Moore et al13 and Hicks et al12 have proposed that multiple factors are likely to explain why 19A has emerged as the most common serotype after the introduction of the PCV7 and stated that there are insufficient data to implicate PCV7 as the only or even the most important factor in the emergence of non-PCV7 serotypes. Capsular switching and antibiotic use are other important factors that contribute to the increased incidence of 19A isolates, which are often multidrug resistant.25 The increase in the frequency of 19A isolates may also be related to the natural secular changes in serotype frequencies, as has been seen in South Korea, where in 1 hospital, before any PCV7 use, 19A isolates increased from 0 of 40 invasive pneumococcal isolates from 1991–1994 to 7 of 39 (18%) from 2001–2003.26
In our study, for the children who had an invasive pneumococcal infection, the number of PCV7 doses received before they developed that invasive pneumococcal infection correlated with having a serotype 19A isolated over each of the years from 2004 to 2008. These findings would support that in the United States, emergence of serotype 19A as the most common pneumococcal serotype causing invasive infections in children is related, at least in part, to the routine administration of PCV7 to infants and children. As more doses of PVC7 are administered, it is possible that there is a greater decline in carriage of vaccine serotypes, as seen in a study from the Netherlands in which 2 doses given at 2 and 4 months and 3 doses of PCV7 given at 2, 4, and 11 months were compared.27 Nonvaccine serotype carriage was increased slightly at 24 months of age for children in the 3-dose group (43%) compared with those in the 2-dose group (40%), although this difference was nonsignificant. Compared with control children not receiving PCV7, 19A was the only serotype that was significantly increased in frequency of carriage for either the 2- or 3-dose regimens. So, it is possible that 19A nasopharyngeal carriage increases as more PCV7 doses are administered. This might result in a greater proportion of invasive isolates being 19A in children as the number of PVC7 doses increases among those children with invasive disease. Clearly, 19A has a greater ability to cause invasive disease than other non-PCV7 serotypes for reasons that are yet to be determined.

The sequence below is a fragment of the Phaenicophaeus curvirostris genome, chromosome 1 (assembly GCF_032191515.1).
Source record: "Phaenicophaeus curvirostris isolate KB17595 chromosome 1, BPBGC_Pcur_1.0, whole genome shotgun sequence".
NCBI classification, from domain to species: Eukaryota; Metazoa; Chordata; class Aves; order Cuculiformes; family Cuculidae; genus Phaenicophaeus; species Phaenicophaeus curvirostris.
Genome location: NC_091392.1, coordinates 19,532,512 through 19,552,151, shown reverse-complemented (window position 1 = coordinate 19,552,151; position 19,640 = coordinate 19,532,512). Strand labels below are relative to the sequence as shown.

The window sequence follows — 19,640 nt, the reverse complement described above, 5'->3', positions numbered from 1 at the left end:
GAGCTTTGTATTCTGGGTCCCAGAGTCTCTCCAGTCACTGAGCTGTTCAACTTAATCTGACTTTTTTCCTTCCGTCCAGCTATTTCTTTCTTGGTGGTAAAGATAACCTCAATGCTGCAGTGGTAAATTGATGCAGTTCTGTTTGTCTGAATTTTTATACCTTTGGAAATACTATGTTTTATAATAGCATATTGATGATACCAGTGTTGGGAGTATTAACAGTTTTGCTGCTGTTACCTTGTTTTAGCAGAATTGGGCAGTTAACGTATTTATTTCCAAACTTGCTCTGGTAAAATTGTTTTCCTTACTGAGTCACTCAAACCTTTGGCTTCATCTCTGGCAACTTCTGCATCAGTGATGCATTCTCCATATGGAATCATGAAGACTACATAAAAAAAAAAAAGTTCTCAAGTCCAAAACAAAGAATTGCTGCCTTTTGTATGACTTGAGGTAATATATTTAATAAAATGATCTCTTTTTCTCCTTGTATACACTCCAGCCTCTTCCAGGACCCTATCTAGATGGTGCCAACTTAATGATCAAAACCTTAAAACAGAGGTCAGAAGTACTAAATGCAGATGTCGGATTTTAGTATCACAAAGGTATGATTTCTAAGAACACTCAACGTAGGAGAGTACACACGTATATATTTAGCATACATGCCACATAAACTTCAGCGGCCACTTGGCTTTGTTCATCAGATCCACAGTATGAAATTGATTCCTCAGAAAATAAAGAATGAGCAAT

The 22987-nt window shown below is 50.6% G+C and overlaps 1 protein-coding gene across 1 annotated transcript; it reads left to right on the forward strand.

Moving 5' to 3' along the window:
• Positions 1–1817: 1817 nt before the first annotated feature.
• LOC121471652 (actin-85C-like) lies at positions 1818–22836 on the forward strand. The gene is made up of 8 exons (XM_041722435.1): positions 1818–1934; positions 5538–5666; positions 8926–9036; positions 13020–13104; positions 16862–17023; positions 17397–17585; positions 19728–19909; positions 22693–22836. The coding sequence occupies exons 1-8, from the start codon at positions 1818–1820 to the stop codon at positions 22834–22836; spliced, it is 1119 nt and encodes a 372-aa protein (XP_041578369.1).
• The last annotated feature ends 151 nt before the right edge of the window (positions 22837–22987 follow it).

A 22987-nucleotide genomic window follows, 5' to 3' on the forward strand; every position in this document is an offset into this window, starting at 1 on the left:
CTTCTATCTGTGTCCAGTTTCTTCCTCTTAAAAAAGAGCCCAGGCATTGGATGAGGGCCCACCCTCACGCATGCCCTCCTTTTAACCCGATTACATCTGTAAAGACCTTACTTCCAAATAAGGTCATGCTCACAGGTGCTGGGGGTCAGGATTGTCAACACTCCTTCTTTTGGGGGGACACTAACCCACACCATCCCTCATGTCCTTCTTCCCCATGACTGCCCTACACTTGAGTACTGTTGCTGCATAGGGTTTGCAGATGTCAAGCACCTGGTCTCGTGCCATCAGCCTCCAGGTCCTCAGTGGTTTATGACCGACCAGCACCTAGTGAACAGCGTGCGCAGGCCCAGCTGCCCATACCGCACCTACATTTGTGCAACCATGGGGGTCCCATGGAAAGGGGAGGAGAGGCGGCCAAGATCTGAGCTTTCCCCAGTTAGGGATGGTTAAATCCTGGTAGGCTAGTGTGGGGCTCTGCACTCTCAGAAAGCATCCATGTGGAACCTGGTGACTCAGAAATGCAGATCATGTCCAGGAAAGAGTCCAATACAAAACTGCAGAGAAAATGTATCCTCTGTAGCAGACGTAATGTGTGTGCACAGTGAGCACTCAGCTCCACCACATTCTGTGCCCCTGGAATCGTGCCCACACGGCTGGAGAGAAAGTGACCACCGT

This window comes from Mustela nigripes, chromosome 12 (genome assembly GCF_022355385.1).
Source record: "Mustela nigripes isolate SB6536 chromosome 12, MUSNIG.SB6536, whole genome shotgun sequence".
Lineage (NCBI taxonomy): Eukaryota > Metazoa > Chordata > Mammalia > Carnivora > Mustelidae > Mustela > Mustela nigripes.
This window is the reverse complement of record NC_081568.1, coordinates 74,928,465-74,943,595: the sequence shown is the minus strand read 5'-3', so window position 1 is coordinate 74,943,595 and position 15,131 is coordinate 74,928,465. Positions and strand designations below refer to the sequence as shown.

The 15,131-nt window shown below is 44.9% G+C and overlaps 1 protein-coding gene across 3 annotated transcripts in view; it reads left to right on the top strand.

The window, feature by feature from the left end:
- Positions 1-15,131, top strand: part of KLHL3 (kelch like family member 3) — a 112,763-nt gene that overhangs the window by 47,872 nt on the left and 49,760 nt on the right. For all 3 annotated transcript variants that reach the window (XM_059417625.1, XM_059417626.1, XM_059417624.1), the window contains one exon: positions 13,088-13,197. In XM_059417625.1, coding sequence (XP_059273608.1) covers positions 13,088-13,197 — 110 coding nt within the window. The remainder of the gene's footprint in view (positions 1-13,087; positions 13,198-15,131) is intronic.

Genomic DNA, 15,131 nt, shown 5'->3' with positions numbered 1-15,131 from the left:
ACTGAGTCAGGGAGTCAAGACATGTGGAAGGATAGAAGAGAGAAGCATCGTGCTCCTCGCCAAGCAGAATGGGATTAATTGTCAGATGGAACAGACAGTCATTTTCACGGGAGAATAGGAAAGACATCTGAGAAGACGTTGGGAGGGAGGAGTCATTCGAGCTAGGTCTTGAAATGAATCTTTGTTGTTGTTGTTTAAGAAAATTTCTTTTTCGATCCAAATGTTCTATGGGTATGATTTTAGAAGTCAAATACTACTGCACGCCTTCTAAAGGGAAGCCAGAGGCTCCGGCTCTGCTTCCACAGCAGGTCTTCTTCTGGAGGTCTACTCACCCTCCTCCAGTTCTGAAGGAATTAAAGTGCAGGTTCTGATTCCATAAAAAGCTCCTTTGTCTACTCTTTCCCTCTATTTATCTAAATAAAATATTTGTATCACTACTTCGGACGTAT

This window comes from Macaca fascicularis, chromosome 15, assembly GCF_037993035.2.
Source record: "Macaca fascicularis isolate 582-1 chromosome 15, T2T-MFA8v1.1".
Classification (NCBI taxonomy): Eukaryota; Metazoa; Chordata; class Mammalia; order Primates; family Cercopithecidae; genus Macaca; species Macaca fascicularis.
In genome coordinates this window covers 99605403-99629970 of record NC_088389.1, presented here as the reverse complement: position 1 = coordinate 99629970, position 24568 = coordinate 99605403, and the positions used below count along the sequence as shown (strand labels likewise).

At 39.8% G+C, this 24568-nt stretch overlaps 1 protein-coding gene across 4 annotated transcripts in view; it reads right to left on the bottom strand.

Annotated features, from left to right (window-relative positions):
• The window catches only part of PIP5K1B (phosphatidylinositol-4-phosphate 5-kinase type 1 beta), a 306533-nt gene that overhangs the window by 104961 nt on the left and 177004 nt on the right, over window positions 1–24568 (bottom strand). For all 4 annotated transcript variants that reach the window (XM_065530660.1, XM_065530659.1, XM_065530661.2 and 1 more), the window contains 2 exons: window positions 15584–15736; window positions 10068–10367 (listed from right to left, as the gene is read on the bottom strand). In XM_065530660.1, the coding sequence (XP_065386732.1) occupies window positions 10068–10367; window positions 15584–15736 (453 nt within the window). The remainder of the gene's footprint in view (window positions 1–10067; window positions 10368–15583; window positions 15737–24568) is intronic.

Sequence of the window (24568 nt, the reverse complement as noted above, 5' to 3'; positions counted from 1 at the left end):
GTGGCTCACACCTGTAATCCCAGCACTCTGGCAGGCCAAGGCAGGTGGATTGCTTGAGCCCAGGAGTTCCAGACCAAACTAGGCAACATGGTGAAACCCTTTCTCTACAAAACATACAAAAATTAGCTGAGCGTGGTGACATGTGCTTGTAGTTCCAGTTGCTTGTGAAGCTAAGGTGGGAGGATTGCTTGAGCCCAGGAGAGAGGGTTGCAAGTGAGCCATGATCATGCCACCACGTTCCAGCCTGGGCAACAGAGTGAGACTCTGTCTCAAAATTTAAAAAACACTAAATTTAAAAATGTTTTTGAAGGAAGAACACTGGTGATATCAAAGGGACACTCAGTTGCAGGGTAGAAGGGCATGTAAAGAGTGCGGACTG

Our study was limited in that it was case based and not population based. However, the annual number of 19A isolates increased significantly over the years 2001–2008 compared with the total number of annual admissions for the 8 children's hospitals in this study over the same period. In addition, the combined annual admissions to our 8 children's hospitals increased 9% in 2008 compared with a 35% increase in invasive cases in these same years. Our study was also limited to only children's hospitals, so the population of children studied may be biased compared with all children with invasive infection. All information regarding receipt of the PCV7 may not have been ascertained; information regarding previous antibiotic administration was not collected. Furthermore, 4% of isolates were not available for typing.
In addition to the 7 serotypes in the current PCV7, serotypes 1, 3, 5, 6A, 7F, and 19A are included in a 13-valent pneumococcal conjugate vaccine under development.28 For 2007 and 2008, these 6 additional serotypes accounted for 252 (68%) of 369 isolates that were non-PCV7 serotypes. Presumably, the 13-valent pneumococcal conjugate vaccine should be associated with an additional reduction in invasive pneumococcal infections in children, but continued surveillance will be required to document the impact of the expanded pneumococcal conjugate vaccine and to detect the emergence of new serotypes.
This study was funded in part by a grant from Wyeth Pharmaceuticals.
- Received September 21, 2009.
- Address correspondence to Sheldon L. Kaplan, MD, Texas Children's Hospital, 6621 Fannin MC 3-2371, Houston, TX 77030. E-mail:
FINANCIAL DISCLOSURE: Dr Kaplan has an investigator-initiated grant from Wyeth Pharmaceuticals for the US Pediatric Multicenter Pneumococcal Surveillance Group; the other authors have indicated they have no financial relationships relevant to this article to disclose.
- PCV7 =
- 7-valent pneumococcal conjugate vaccine •
- CLSI =
- Clinical and Laboratory Standards Institute •
- MIC =
- minimal inhibitory concentration